Far right politicians from Chile’s Republican Party will dominate the country’s constitutional council after elections on Sunday.
The Republican party led by Jose Antonio Kast, won 22 out of 50 seats on the council, which will draft a new constitution.
The party has long opposed changing the constitution that was imposed by the dictatorship of Gen. Augusto Pinochet.
It was a major defeat for Chile’s centre-left president, Gabriel Boric, with the vote also widely viewed as a referendum on his government, which currently has an approval rating of around 30%.
A coalition of left-leaning parties allied with Boric, Unity for Chile was in second place with 28% of the vote. A centre-right alliance, Safe Chile, was in third with 21%. Null or blank votes made up 21% of the total.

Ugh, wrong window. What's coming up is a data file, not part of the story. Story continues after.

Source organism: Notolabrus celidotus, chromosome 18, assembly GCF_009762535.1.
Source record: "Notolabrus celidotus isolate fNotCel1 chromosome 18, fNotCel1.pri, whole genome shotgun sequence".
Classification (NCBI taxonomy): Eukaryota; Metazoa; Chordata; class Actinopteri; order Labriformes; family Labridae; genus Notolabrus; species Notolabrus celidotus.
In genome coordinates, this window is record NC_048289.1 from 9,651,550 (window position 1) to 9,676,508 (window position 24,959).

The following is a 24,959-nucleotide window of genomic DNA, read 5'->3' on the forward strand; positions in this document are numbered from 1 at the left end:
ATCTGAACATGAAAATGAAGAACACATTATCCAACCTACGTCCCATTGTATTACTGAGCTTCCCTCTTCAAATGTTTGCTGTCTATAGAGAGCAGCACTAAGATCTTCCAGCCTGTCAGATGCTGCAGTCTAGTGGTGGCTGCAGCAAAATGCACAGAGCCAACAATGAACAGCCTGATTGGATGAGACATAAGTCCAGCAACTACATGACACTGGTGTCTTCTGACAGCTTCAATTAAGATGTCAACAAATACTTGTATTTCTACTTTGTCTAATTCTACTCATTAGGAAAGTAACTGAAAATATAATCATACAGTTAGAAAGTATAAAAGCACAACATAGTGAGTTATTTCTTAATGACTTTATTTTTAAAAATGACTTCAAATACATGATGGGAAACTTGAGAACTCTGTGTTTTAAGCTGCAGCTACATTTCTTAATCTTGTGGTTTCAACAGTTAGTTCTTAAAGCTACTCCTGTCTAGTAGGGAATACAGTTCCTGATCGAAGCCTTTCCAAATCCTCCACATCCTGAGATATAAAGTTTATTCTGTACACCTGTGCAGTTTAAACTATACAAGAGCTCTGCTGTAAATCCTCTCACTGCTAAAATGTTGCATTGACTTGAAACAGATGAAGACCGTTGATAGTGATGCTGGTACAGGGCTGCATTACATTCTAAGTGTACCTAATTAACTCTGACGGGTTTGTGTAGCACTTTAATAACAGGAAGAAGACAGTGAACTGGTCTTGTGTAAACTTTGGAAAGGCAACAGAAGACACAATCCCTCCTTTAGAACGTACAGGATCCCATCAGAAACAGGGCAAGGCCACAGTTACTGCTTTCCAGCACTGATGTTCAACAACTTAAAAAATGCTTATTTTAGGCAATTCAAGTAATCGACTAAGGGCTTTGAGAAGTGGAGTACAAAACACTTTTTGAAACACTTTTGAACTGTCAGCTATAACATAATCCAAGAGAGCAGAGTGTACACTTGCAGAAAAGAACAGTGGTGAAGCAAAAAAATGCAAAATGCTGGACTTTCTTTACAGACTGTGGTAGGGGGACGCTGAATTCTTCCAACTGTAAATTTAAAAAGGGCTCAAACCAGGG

If the two right-of-centre groups, the Republicans and Safe Chile, unite it could leave Boric’s allies with very little room to influence the final text. The preliminary count suggested left-leaning coalitions would not reach the 21 seats necessary to veto proposals or force consensus on certain issues.
Sunday’s vote marked a key step in the effort to come up with a new proposal for a constitution after 62% of voters rejected the previous proposed charter in September. It had been the first in the world to be written by a convention split equally between male and female delegates.
Critics said the document was too long, lacked clarity and went too far in some of its measures, which included characterising Chile as a plurinational state, establishing autonomous Indigenous territories, and prioritising the environment and gender parity.